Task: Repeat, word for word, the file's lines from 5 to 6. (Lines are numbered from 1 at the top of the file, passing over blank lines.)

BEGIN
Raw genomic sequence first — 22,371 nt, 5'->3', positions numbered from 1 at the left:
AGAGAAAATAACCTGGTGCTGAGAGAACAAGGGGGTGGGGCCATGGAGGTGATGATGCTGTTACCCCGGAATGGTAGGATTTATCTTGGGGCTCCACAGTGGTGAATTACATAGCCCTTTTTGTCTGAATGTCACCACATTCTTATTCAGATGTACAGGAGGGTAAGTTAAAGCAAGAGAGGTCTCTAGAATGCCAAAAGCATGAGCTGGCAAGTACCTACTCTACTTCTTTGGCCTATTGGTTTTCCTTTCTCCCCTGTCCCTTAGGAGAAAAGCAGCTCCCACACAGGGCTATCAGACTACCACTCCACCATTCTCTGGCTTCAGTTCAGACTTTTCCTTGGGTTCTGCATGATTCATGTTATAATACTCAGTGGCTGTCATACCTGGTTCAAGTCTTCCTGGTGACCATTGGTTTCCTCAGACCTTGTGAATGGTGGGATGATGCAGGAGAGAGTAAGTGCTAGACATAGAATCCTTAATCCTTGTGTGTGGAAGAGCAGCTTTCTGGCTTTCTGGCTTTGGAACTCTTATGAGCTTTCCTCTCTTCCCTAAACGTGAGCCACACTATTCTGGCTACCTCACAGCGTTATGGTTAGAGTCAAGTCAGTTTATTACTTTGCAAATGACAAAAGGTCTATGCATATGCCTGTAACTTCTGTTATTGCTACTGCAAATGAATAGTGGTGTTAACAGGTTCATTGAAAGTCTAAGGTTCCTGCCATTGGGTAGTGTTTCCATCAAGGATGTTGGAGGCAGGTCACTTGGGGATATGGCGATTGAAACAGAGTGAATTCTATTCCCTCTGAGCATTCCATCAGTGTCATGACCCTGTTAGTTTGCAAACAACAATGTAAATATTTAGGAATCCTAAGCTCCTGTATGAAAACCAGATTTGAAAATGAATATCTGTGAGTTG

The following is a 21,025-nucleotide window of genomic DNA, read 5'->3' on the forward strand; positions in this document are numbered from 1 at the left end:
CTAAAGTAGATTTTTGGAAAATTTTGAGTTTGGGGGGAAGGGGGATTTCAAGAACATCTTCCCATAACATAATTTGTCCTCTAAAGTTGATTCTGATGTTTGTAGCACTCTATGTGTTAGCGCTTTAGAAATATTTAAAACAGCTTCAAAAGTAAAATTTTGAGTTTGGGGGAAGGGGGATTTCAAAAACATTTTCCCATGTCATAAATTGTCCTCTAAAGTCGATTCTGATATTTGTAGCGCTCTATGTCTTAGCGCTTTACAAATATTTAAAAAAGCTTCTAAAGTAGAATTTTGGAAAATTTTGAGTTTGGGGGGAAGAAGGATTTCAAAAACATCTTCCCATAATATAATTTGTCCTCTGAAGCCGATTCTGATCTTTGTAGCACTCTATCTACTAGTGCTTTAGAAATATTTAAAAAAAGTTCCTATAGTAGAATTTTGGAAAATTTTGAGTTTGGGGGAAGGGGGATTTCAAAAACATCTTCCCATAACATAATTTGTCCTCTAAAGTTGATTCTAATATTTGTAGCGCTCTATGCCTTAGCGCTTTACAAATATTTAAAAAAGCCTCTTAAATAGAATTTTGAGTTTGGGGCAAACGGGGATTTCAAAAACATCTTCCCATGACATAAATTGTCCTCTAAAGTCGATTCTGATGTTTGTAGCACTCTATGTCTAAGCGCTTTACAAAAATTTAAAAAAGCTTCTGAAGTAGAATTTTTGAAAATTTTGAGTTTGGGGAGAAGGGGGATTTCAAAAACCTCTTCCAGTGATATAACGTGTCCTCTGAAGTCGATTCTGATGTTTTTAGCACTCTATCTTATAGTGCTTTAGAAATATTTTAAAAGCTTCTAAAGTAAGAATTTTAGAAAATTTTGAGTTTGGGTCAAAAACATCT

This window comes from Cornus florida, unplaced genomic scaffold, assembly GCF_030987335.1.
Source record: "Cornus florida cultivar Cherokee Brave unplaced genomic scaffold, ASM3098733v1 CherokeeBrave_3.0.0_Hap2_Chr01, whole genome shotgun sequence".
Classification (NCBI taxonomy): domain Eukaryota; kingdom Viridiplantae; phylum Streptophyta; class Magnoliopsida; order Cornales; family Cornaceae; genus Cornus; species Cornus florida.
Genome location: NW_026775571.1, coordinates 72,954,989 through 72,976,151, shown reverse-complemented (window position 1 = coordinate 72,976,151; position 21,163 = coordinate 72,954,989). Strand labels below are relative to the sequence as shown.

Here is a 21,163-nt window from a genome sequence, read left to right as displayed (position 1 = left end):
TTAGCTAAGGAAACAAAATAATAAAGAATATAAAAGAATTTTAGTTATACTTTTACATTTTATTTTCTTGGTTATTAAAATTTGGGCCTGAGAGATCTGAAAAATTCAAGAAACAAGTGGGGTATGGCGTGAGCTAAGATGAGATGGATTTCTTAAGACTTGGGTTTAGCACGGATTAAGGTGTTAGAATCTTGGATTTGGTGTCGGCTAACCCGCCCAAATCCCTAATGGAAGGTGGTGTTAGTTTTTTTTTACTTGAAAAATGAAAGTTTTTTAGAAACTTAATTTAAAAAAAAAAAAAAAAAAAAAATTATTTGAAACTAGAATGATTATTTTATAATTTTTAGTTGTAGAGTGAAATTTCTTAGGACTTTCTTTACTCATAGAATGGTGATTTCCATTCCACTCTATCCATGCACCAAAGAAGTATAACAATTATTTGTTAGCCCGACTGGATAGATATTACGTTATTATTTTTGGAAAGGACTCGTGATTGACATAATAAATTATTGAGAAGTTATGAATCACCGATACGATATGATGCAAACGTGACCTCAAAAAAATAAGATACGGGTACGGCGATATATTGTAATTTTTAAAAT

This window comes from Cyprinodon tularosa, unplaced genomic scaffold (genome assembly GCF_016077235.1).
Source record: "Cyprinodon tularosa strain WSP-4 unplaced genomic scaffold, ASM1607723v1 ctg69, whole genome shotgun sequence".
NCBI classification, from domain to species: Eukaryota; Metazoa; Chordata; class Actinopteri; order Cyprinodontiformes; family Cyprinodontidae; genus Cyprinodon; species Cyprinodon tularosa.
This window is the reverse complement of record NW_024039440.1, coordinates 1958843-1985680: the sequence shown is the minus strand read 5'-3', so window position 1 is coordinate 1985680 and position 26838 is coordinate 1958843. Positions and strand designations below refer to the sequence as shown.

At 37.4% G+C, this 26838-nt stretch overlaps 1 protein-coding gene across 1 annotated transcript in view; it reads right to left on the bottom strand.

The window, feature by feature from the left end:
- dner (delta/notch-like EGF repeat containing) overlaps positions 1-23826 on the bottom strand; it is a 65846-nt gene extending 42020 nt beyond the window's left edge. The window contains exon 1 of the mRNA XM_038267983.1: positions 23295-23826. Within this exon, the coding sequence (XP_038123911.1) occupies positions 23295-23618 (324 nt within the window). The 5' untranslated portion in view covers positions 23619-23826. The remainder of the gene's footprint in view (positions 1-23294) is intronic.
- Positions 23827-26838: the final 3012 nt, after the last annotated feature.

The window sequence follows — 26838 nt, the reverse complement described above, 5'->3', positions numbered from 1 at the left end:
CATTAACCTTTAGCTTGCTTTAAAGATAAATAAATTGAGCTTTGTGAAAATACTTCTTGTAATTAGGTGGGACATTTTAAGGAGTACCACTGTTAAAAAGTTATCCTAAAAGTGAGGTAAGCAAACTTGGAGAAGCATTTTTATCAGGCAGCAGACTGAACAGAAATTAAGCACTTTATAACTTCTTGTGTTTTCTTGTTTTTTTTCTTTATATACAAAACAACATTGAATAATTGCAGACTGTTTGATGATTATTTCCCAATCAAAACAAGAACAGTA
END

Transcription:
This window comes from Cornus florida, unplaced genomic scaffold, assembly GCF_030987335.1.
Source record: "Cornus florida cultivar Cherokee Brave unplaced genomic scaffold, ASM3098733v1 CherokeeBrave_3.0.0_Hap2_Chr01, whole genome shotgun sequence".